Using satellite radars, the researchers discovered a creep in error by Garloc in Southern California. This phenomenon is caused by the Rijestrest earthquakes that occurred in July. ( Andrew Martin Pixabay )
Earthquakes that struck Southern California in July were among the strongest to hit the region in 20 years.
Creepy after the Garlock malfunction
Researchers now say the tremor and the thousands of aftershocks caused a big mistake to move for the first time.
In a new study, the researchers warned that the Garloc error, which passes through the Mojave Desert, was moving for the first time as a result of the Rijestrest earthquakes, which originated on two nearby border lines.
"The demolition of the main grid was interrupted just a few kilometers from the larger Garloc regional fault, causing shallow creep and significant earthquake," the researchers wrote in their study, published in the October 18 issue of the journal Science.
Researchers say the Garlock bug is capable of producing an 8-magnitude earthquake, though it is currently moving at a slow and continuous pace, a phenomenon known as creeping.
Motion detected by satellite radar images
Researchers have observed creeping in by mistake in Garloc using satellite radars, which can detect motion of the Earth's surface from space.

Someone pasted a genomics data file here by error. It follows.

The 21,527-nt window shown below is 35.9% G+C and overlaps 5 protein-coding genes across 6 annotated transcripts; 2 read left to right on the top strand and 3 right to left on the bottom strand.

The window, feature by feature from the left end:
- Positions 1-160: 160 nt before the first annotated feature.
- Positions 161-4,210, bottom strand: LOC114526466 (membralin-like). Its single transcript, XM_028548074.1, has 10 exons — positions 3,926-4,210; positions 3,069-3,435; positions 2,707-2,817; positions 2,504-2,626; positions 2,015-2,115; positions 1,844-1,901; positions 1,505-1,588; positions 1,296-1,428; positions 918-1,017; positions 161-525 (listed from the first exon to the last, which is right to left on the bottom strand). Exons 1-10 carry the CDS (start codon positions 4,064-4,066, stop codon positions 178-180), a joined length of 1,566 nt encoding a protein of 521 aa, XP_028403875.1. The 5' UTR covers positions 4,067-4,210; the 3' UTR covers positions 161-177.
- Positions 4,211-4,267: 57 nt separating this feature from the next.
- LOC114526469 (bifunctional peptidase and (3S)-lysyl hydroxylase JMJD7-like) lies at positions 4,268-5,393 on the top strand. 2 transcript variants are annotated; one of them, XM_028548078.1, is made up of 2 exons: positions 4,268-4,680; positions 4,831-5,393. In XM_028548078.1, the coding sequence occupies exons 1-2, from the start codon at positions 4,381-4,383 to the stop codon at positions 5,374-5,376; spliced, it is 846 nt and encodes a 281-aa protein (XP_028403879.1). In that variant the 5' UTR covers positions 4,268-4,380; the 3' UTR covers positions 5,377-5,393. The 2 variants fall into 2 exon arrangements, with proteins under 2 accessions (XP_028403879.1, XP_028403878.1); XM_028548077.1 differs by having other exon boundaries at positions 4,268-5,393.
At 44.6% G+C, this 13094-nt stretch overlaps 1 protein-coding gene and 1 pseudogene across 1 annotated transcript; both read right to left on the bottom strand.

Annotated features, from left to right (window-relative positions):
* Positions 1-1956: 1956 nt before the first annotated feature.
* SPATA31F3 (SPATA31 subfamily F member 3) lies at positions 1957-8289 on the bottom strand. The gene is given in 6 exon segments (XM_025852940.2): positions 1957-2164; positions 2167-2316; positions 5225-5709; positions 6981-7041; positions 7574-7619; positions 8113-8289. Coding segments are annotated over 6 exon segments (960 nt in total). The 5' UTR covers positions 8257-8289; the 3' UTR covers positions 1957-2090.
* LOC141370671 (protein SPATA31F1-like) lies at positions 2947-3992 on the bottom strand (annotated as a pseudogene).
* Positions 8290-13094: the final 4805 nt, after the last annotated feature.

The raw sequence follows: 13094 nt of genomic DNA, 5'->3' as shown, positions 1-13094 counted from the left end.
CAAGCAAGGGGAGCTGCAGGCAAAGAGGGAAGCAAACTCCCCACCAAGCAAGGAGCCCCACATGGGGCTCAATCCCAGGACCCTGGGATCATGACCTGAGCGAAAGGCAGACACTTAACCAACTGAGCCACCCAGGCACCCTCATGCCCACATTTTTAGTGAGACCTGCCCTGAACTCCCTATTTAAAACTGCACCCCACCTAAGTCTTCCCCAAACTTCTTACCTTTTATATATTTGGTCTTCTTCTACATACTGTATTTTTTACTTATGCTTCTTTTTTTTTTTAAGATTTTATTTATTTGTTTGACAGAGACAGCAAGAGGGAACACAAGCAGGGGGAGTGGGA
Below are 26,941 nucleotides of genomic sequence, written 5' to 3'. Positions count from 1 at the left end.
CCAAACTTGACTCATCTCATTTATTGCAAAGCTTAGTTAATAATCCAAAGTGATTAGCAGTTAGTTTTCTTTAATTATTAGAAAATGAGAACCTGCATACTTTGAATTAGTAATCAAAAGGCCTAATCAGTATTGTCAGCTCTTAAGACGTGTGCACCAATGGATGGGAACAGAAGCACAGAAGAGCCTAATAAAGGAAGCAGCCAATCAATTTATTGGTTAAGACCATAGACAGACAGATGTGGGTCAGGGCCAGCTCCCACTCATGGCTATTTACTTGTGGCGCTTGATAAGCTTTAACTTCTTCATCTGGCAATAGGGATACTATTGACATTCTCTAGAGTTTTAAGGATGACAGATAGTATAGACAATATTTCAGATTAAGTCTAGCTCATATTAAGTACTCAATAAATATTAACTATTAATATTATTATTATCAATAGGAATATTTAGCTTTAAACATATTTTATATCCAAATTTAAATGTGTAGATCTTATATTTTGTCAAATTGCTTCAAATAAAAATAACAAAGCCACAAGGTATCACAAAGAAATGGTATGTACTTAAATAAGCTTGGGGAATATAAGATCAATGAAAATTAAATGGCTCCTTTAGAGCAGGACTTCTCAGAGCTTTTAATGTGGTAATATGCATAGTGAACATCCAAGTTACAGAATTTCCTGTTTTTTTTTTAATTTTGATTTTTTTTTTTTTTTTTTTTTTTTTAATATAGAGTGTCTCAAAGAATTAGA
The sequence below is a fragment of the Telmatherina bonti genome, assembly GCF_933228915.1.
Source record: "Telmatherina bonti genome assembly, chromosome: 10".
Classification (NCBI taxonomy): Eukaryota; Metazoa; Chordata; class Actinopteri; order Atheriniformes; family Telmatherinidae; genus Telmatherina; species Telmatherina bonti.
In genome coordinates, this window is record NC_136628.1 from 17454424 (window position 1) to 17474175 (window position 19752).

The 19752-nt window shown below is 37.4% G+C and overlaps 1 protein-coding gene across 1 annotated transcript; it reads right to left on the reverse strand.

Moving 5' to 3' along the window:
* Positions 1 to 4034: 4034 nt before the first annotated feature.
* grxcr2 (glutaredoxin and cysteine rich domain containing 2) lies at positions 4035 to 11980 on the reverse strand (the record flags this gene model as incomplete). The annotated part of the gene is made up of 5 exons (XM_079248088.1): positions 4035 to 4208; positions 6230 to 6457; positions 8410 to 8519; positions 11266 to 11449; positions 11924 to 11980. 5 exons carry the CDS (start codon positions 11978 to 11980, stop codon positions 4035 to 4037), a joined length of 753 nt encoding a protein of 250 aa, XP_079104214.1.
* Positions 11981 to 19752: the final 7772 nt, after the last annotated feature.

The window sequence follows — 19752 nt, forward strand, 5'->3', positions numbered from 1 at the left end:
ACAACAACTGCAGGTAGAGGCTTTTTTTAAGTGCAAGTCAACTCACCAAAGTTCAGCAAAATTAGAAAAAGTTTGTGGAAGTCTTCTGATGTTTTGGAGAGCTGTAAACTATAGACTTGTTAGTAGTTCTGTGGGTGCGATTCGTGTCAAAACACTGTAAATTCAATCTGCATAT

Study researcher Zahari Ross, of the Seismological Laboratory at the University of California, Berkeley, said satellites are sensitive enough to measure the smallest amounts of deformation in the country.
"If the path taken by the radar is even slightly different, we can say," he said.
The findings raise concerns about a "large" 6.7 magnitude earthquake or fear that it could happen in California at any time, and that could overwhelm infrastructure and power sources, as well as damage buildings. .
According to the United States Geological Survey, there is a 31 percent chance of a 7.5 magnitude earthquake striking Los Angeles over the next 30 years.
The recently discovered phenomenon does not have to turn into a disaster. Ross said the southern end of San Andreas often began to creep in response to other earthquakes, but only stopped at a certain point.
However, California residents are urged to stay prepared. USGS said they should have sufficient food, water and fuel supply in case of emergency.
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